Tilt is getting closer and closer to a beta development stage, let’s see what’s been going on.
The most important added feature is the html preview window, currently using the Cloud9 source code editor Ace. Each time a node is double clicked, a popup panel shows up, displaying the formatted, syntax colored inner html for that particular node, along with the class and id if available. Since it would have been a tremendous work to implement a rich text edit box in WebGL, the easiest hack was to use an iframe containing a simple html document embedding the Ace editor.
This simple page is contained in an iframe defined in xul, inside a panel. On a double click event, all we needed to do was to get the iframe content document, access the <pre> editor element by id, set its inner html to the corresponding inner html of the selected node, then call a function to format and highlight the text. It’s really easy to implement such panels in Firefox, as ‘openPopup()’ and ‘closePopup()’ functions do all the heavy lifting.
The xul responsible with the iframe:
This isn’t, however, all the planned functionality for the html panel. A great and useful feature would be to actually edit and update the webpage rendering in real time as the code changes, and this is planned to be implemented in the following months. This behavior can lead to interesting functionality, and combining it with the Style Editor and Style Inspector would make a nice development/debugging environment. Thus, the next best move is to replace the Ace editor with the Orion Code Editor, actively developed in the devtools area.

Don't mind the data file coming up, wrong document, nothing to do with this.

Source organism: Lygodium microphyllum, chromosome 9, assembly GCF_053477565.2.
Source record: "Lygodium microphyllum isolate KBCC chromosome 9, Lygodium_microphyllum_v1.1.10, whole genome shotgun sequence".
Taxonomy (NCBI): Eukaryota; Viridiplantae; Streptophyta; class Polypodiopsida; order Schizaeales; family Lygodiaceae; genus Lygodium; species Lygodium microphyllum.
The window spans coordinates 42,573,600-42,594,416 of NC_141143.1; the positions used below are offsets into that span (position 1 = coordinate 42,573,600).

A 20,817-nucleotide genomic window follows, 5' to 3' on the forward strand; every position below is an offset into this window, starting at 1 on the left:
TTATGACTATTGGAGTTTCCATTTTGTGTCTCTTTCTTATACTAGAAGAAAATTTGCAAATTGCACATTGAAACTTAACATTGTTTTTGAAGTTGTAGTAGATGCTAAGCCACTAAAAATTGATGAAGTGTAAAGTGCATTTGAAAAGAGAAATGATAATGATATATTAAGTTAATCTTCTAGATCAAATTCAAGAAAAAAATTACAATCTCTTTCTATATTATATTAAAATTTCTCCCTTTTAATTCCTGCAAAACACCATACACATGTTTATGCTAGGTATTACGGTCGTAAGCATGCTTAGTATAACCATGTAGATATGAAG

The way rendering webpages is done has changed quite a bit in the past months. The first experiments were focused on a more translucent visualization and now, all the nodes are rendered opaque. The community feedback has been great in both cases, so the best idea is to keep both rendering methods, and also adding customization functionality. The best way to achieve this is to implement a simple UI with sliders and other elements controlling hue, saturation, brightness, contrast and render mode (wireframe or opaque) for the visualization. Thus, transitioning between multiple ways of visualizing the webpage can be done seamlessly, and fine tuned values can be perfect for different goals.
The current GUI is a work in progress implementation in WebGL, as it would have been too much of a performance hit to implement simple sliders and buttons in XUL. The first mockups for the user interface have been finished:
A couple of other things are planned for the user interface, the most important ones being:
- zoom and rotation sliders (+ auto rotation)
- customizable thickness and spacing between nodes
- preview pane in the lower right (showing the visible area of the webpage, like a map)
- DOM tree structure in the lower left (along with a search field, go-to-node functionality)
- reset, zoom in, zoom out buttons
- menu in the upper right (including the export button)
For now, the major focus is implementing all of the UI functionality, to make Tilt more useful and friendly for debuggers both from the HTML and CSS world. It’s been quite a tremendous effort to create a special UI library and event modules in WebGL, but now that most of the elements have been finished, implementing the actual UI should be the next step.
As a final note, Tilt has been released as an alpha preview last week on hacks.mozilla.org, receiving a lot of feedback from the community. Most of the suggestions will make it into Tilt in the near future, the most interesting ones being:
- exporting the visualization to different formats (especially 3D models – COLLADA, .OBJ), feature which would add a lot of possibilities like importing into games; the visualization will also be exported to other WebGL supporting browsers
- modifying and updating the 3D webpage mesh on the fly (as the webpage changes, exposing CSS transforms for each node), meaning that interactive movies, animations and even “DOM art” can be done using Tilt (see this video, creating a 3D Reddit logo).
- adding a zoom control which isolates a DOM node and it’s children only
- display useful information on the sides of the nodes too (also a color code to make the most common html elements appear clearly)
- implement CSS editing functionality, along with the HTML editor panel
- using head tracking from a webcam to modify the perspective of a webpage